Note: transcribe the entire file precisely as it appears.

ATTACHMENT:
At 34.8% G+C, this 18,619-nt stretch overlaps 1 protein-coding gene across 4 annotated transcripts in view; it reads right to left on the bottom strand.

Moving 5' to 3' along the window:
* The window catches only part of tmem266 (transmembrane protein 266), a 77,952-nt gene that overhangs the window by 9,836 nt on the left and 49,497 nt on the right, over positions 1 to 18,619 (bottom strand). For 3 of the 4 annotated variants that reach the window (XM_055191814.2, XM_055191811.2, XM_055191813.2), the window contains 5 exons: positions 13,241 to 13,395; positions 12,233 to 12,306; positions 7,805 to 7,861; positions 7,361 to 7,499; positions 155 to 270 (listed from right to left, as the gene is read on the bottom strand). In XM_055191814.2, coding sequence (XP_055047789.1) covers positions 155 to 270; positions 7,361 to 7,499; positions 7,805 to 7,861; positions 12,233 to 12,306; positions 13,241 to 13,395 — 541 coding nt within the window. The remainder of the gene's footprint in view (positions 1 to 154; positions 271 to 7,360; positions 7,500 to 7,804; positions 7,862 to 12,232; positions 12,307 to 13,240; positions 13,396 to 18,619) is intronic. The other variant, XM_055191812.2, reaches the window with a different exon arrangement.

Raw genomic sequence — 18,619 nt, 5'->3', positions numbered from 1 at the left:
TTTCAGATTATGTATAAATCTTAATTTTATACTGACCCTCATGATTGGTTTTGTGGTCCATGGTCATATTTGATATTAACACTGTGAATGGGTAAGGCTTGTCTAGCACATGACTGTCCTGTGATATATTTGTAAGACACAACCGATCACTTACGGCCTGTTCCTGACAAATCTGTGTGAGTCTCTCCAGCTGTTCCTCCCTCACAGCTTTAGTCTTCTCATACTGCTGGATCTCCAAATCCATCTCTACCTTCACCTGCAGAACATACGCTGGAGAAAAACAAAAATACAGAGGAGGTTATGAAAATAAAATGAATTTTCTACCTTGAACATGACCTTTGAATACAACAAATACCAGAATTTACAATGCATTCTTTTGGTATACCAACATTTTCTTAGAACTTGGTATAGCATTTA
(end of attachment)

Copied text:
At 34.8% G+C, this 18,619-nt stretch overlaps 1 protein-coding gene across 4 annotated transcripts in view; it reads right to left on the bottom strand.

Moving 5' to 3' along the window:
* The window catches only part of tmem266 (transmembrane protein 266), a 77,952-nt gene that overhangs the window by 9,836 nt on the left and 49,497 nt on the right, over positions 1 to 18,619 (bottom strand). For 3 of the 4 annotated variants that reach the window (XM_055191814.2, XM_055191811.2, XM_055191813.2), the window contains 5 exons: positions 13,241 to 13,395; positions 12,233 to 12,306; positions 7,805 to 7,861; positions 7,361 to 7,499; positions 155 to 270 (listed from right to left, as the gene is read on the bottom strand). In XM_055191814.2, coding sequence (XP_055047789.1) covers positions 155 to 270; positions 7,361 to 7,499; positions 7,805 to 7,861; positions 12,233 to 12,306; positions 13,241 to 13,395 — 541 coding nt within the window. The remainder of the gene's footprint in view (positions 1 to 154; positions 271 to 7,360; positions 7,500 to 7,804; positions 7,862 to 12,232; positions 12,307 to 13,240; positions 13,396 to 18,619) is intronic. The other variant, XM_055191812.2, reaches the window with a different exon arrangement.

Raw genomic sequence — 18,619 nt, 5'->3', positions numbered from 1 at the left:
TTTCAGATTATGTATAAATCTTAATTTTATACTGACCCTCATGATTGGTTTTGTGGTCCATGGTCATATTTGATATTAACACTGTGAATGGGTAAGGCTTGTCTAGCACATGACTGTCCTGTGATATATTTGTAAGACACAACCGATCACTTACGGCCTGTTCCTGACAAATCTGTGTGAGTCTCTCCAGCTGTTCCTCCCTCACAGCTTTAGTCTTCTCATACTGCTGGATCTCCAAATCCATCTCTACCTTCACCTGCAGAACATACGCTGGAGAAAAACAAAAATACAGAGGAGGTTATGAAAATAAAATGAATTTTCTACCTTGAACATGACCTTTGAATACAACAAATACCAGAATTTACAATGCATTCTTTTGGTATACCAACATTTTCTTAGAACTTGGTATAGCATTTA